Call diagonal spreads consist of two call options. A short call option is sold, and a long call option is purchased at a higher strike price and a later expiration date than the short call. A call diagonal spread is a combination of a bear call credit spread and a call calendar spread. Call diagonal spreads may be opened for a debit or a credit. The strategy is successful if the underlying stock price is below the short call at the front-month expiration. The back-month long call option serves as protection and defines the strategy’s risk if the stock price is above the short call at the front-month expiration.
Call Diagonal Spread Outlook
A call diagonal spread is entered when an investor believes the stock price will be neutral or bearish short-term. The near-term short call option benefits from a decline in price from the underlying stock, similar to a bear call spread. The long call option will retain value better than a standard bear call spread because of its extended time horizon. An increase in volatility will also help add value to the long contract’s premium and potentially help offset a decline in value from the decreasing stock price.
The objective is for the underlying stock price to close below the short call option at the first expiration date. The short call option would expire worthless, and the long call option would still have extrinsic value. At this point, an investor could choose to close the long call option or continue to hold the position if they believe the stock will reverse and go higher. Another short call option could also be sold to bring in additional credit. The short contract would need to have the same expiration date as the long call. This would create a traditional spread position.
Call Diagonal Spread Setup
A call diagonal spread is a combination of a bear call credit spread and a call calendar spread. A call diagonal spread is created by selling-to-open (STO) a call option and buying-to-open (BTO) a call option at a higher strike price, with a later expiration date.
Call diagonal spreads are typically opened for a credit, though a debit may be paid. The pricing at entry is dependent on the width of the spread between the two strike prices and the time until expiration of the contracts. A tight spread width will result in a lower credit because the long option will be closer to the money and have more value. More time until expiration equates to more expensive options pricing and will also impact whether the position is opened for a debit or credit.
The width of the spread, minus the initial credit, is the maximum risk for the trade if the short call option is in-the-money and both options are closed at the front-month expiration. If the short call expires out-of-the-money, the long call may be sold for its extrinsic value. The credit received from selling the long call, plus the original credit received, will be the realized profit. The profit potential is unlimited if the short call expires worthless and the underlying stock price rises and/or implied volatility has a significant increase.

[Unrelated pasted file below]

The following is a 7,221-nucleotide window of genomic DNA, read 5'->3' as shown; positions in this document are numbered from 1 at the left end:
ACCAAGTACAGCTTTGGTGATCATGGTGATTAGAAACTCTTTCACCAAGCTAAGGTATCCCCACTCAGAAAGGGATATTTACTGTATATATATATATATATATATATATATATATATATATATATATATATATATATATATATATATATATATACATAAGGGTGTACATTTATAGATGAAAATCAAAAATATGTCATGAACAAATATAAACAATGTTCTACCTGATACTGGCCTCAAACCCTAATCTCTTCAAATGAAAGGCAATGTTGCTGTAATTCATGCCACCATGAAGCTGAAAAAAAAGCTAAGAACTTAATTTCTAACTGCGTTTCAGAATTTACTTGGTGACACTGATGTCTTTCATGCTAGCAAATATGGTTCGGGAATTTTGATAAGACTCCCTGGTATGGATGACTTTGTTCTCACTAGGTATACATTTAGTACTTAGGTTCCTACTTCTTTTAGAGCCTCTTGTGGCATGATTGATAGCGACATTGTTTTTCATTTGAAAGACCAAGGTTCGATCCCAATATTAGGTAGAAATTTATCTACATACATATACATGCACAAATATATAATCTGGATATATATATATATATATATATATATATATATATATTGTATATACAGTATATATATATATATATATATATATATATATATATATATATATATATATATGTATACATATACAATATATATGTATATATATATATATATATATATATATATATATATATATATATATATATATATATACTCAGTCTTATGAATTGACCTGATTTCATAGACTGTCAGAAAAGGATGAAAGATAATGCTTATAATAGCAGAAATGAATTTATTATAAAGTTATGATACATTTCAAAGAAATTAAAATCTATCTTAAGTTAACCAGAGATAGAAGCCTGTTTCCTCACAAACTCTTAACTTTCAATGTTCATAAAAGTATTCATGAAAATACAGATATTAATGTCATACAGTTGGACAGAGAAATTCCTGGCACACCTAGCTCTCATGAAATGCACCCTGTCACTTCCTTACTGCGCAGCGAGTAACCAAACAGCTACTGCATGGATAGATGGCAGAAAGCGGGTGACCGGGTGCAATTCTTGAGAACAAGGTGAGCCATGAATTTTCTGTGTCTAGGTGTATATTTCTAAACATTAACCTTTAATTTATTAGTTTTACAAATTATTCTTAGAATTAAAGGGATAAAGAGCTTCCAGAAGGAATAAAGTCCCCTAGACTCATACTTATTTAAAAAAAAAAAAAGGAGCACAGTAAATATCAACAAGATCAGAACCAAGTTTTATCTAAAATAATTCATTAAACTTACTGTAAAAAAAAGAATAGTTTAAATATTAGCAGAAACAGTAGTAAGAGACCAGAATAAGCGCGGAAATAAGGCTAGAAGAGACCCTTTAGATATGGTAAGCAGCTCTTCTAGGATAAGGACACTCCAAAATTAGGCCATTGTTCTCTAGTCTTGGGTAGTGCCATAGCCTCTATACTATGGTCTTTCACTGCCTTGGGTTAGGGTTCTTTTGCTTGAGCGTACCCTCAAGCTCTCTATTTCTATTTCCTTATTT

Call Diagonal Spread Payoff Diagram
The payoff diagram for a call diagonal spread is variable and has many different outcomes depending on when the options trader decides to exit the position. The maximum risk is defined at entry by the width of the spread minus the credit received.
If the stock price is above the short call at the front-month expiration, the option would need to be exited to avoid assignment. The long call may also be sold at the front-month expiration, or the investor could continue to hold the option if they believe the stock price will continue to increase. This would increase the maximum risk on the trade as the long call has the potential to expire out-of-the-money worthless.
If the stock price is below the short call strike at the front-month expiration--which is the diagonal spread goal--the short contract will expire worthless. The long call option will still have extrinsic time value. The investor can choose to exit the long call at this point or continue to hold the position.
For example, if a stock is trading at or below $50, and an investor believes the stock will stay below $50 in the near future, a call diagonal spread could be entered by selling a $50 call option and purchasing a $55 call option with a later expiration date. If the position collects $1.00 in credit, the max loss at the front-month expiration would be -$400.
The max potential profit will be variable and will depend on whether or not the long call is closed at the front-month expiration. However, if a credit is collected when the trade is entered, and the short call expires worthless, the $100 credit will be a guaranteed profit. The long call could be sold at the front-month expiration to create additional profit, or the long position could be held if the investor believes the underlying stock price will increase.
Entering a Call Diagonal Spread
A call diagonal spread consists of selling-to-open (STO) a short call option and buying-to-open (BTO) a long call option at a higher strike price and a later expiration date.